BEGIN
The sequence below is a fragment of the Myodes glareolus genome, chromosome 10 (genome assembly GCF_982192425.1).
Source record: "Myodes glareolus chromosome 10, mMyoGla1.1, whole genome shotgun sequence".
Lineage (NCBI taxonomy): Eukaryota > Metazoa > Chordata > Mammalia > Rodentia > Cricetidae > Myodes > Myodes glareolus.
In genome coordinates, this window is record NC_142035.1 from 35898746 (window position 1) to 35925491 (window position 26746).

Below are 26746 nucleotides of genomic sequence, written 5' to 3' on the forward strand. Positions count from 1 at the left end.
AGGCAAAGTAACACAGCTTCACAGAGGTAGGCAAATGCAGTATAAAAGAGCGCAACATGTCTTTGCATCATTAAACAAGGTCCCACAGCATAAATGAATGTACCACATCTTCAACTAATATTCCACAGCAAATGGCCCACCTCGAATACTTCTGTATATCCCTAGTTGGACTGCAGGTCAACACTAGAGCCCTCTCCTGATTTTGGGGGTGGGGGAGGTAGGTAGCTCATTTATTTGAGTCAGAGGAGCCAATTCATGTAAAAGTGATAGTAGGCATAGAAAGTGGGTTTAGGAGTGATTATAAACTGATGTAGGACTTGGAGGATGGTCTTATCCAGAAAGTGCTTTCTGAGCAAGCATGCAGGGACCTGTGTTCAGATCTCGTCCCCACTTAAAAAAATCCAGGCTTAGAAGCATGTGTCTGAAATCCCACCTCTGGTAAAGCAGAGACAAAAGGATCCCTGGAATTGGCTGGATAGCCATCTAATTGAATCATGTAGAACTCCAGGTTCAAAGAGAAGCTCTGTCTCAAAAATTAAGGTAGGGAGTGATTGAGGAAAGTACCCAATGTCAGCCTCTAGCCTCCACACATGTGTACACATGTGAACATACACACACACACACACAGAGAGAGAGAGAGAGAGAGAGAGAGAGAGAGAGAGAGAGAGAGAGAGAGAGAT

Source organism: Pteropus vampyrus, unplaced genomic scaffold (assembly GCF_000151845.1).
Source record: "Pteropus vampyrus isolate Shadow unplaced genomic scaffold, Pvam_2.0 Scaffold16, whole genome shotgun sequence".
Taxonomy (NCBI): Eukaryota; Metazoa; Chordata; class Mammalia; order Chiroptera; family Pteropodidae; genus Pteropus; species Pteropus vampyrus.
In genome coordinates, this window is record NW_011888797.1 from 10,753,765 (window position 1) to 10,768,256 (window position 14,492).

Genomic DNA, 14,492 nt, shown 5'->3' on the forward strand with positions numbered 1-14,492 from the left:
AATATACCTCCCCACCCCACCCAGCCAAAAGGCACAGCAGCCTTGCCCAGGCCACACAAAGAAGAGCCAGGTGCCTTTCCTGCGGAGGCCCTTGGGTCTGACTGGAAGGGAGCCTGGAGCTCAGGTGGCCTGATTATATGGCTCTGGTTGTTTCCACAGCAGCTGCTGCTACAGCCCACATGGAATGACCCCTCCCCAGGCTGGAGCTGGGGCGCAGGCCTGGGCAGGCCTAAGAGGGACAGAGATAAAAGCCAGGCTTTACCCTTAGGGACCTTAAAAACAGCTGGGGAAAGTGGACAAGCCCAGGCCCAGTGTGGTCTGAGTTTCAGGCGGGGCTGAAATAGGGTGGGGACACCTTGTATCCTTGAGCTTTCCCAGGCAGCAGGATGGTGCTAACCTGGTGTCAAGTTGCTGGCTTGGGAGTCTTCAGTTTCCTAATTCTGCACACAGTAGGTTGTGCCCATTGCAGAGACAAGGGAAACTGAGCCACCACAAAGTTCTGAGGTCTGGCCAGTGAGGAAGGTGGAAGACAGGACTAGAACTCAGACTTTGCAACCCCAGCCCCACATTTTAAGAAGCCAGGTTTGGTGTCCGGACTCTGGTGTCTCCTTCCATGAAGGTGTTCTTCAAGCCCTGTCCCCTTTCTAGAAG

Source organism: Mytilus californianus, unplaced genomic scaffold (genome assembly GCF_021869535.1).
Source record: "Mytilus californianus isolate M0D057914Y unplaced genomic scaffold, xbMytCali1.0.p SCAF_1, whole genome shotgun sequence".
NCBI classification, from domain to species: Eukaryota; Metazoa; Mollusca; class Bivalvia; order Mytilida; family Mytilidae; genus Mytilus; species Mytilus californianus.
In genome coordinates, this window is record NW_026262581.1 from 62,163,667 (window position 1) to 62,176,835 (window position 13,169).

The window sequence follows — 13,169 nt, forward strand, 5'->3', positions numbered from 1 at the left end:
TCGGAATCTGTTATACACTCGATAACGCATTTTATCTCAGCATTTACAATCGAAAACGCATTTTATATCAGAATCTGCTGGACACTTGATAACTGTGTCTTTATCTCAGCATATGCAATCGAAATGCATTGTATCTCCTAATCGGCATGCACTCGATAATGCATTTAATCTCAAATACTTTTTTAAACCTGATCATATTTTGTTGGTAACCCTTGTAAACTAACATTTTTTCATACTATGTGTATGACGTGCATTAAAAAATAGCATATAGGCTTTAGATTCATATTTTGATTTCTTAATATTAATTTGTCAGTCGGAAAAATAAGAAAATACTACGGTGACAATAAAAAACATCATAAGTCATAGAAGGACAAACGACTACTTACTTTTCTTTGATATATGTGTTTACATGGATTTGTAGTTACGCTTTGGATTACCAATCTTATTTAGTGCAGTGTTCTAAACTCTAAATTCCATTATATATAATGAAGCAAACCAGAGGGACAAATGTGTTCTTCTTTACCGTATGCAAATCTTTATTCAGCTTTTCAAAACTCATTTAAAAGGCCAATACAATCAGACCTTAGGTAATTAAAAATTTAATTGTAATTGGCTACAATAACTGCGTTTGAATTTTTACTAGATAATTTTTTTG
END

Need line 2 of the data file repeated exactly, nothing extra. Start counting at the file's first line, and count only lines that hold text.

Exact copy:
Source record: "Myodes glareolus chromosome 10, mMyoGla1.1, whole genome shotgun sequence".